An overview of the DOM view
How to access SuperPreview’s DOM View
Testing Web Pages with SuperPreview: Module 4
Working with the DOM View
In this module, you’ll learn how to use the DOM view in SuperPreview to help identify problems in Internet Explorer 6 browser rendering.
Defining a Site in Expression Web
You’ll begin this module by defining a site in Expression Web 3.
Open Expression Web 3 and from the Site menu in Expression Web, choose Open Site.
In the Open Site window that appears, click the Browse button.
Navigate to the folder 04_SuperPreview_Dom. Click Open, and click Open again in the next window that appears.
In the Site View tab, double-click default.html to open this page in Expression Web.
An Overview of the DOM
DOM stands for Document Object Model and is the convention used in web design for how elements in a document are represented. Although the DOM applies to other documents as well, in your case, it is the HTML document that you are concerned about.
If you’ve worked with HTML at all, then you’re familiar with the concept of the DOM, even if you aren’t familiar with the name. The most basic html page has a set of rules that are always followed, these rules start with the organization of the elements, for example, the <html> tag is the parent container that all the other elements are nested within. Then there are other familiar tags such as the <head> and <body> tags. As you begin to add or nest additional elements such as paragraphs <p> and divs <div>, you begin to create a Dom tree: Nested elements which contain nested elements and so on.
SuperPreview exposes this DOM tree much the same way that the code view in an editor like Expression Web 3 does. When you pair SuperPreview’s highlighting methods with this DOM view you have an excellent tool for detecting which elements are responsible for creating layout problems in a browser.
Choose File > Display in SuperPreview.
In the Baseline area, confirm that your baseline browser (or the browser that you’d like to compare to) is set to Internet Explorer 8. If necessary, click the Close button to clear any other browser that may be selected and then choose IE8 as a baseline browser.
To compare this preview with other browsers, use the Zoom pull-down menu from the toolbar to zoom out to 62% so you can see the entire page clearly.
In the Comparison area, confirm that your comparison browser options are currently set to just Internet Explorer 6.
You are now comparing Internet Explorer 8 on the left, with Internet Explorer 6 on the right. Zoom out to 50% and look at the paragraph text in the FAQ section (in the center of each screen). You should immediately see a problem with the Internet Explorer 6 version. The paragraphs in the FAQ section are not wrapping around the links to their left as desired.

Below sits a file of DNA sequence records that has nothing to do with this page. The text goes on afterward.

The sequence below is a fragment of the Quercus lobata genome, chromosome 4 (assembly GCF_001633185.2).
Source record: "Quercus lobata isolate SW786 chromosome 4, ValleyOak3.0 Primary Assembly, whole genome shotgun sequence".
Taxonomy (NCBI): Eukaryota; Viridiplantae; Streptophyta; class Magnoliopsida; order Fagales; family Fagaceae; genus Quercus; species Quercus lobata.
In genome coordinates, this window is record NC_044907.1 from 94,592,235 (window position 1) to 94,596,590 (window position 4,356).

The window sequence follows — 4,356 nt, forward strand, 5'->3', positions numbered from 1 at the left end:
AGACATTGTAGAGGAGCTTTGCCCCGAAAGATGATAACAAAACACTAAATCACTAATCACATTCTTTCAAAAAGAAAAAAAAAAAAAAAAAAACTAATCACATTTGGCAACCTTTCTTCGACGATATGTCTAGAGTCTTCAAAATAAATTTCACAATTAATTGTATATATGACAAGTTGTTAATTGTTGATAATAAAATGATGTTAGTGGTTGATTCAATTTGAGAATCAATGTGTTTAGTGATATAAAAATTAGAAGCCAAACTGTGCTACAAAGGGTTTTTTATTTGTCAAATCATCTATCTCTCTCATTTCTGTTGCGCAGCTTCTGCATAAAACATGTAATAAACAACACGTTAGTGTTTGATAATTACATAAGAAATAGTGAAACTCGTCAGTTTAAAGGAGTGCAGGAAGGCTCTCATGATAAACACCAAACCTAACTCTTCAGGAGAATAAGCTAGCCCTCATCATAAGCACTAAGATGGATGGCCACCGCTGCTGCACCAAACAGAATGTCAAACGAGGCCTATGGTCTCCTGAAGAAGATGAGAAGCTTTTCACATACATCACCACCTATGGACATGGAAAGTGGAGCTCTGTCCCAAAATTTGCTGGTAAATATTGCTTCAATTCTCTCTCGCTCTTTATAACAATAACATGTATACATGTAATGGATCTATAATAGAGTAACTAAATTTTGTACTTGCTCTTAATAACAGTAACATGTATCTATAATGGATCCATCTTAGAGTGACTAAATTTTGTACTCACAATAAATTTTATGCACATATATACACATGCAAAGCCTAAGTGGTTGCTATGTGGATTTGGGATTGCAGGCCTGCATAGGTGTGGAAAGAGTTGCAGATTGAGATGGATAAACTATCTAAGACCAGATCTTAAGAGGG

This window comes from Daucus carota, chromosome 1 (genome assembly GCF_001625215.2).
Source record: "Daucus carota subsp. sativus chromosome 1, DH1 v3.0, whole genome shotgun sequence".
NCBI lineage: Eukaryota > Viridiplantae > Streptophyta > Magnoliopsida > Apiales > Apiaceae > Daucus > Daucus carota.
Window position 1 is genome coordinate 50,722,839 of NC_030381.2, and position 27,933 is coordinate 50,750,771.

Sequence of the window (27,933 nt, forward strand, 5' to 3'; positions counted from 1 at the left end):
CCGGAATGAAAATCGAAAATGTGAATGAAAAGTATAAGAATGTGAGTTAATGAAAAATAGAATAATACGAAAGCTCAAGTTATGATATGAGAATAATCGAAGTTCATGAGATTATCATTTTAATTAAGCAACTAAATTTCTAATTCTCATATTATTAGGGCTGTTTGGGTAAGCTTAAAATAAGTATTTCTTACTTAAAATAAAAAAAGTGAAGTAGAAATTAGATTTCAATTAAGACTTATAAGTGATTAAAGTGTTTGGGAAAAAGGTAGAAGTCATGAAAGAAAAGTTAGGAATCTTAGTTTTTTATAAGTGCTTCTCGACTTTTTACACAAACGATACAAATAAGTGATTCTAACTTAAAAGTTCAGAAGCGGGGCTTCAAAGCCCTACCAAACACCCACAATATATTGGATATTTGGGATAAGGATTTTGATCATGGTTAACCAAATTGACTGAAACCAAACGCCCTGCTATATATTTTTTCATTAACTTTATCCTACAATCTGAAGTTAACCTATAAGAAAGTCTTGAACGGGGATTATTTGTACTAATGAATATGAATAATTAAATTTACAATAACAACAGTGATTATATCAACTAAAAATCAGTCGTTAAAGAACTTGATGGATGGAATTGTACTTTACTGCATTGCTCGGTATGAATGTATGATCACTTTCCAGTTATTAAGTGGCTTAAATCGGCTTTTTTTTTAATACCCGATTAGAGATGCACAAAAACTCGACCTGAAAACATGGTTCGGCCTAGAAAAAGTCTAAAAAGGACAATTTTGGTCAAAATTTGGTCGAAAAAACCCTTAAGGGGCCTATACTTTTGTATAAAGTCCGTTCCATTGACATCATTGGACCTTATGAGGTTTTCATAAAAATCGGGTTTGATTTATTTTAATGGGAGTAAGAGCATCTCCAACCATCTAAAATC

The IE8 paragraph text is wrapping correctly, the IE6 text is not.
If you have not had enough experience with HTML and CSS and working with browser issues in IE6, part of the problem is knowing where to start. This is where SuperPreview comes in. From a visual perspective it’s easy to identify and isolate areas that are problematic. Using the DOM view takes it a step further and identifies the names of the elements that are the source of the problem. This will make troubleshooting your code much easier because you will have narrowed the scope of your search.
In the bottom right corner of the SuperPreview window, click the tab labeled DOM and a new section will expand. (If this section was already open, simply click again to open it.)
To see the DOM tree in action, click the arrow to the left of the <html> tag to expand it. Then click the arrow to expand the body tag and then the element labeled <div id=”wrap”>. Expanding this element exposes the div elements that compose the structure of your page: topnav, masthead, container and footer.
Of course you have the page author to thank for the logical naming of these elements, because without doing anything else, you can use some process of elimination here and determine that the source of the layout problem is likely in the div with the id labeled container.
There is another clue that SuperPreview provides to confirm this theory. In the upper-right corner of the DOM panels is the label “<…> = hasLayout” which is orange. If you look at the elements listed you will see all the brackets are orange except for the container brackets. Of course this visual cue is only significant if you know what “hasLayout” is and why it’s relevant to IE6.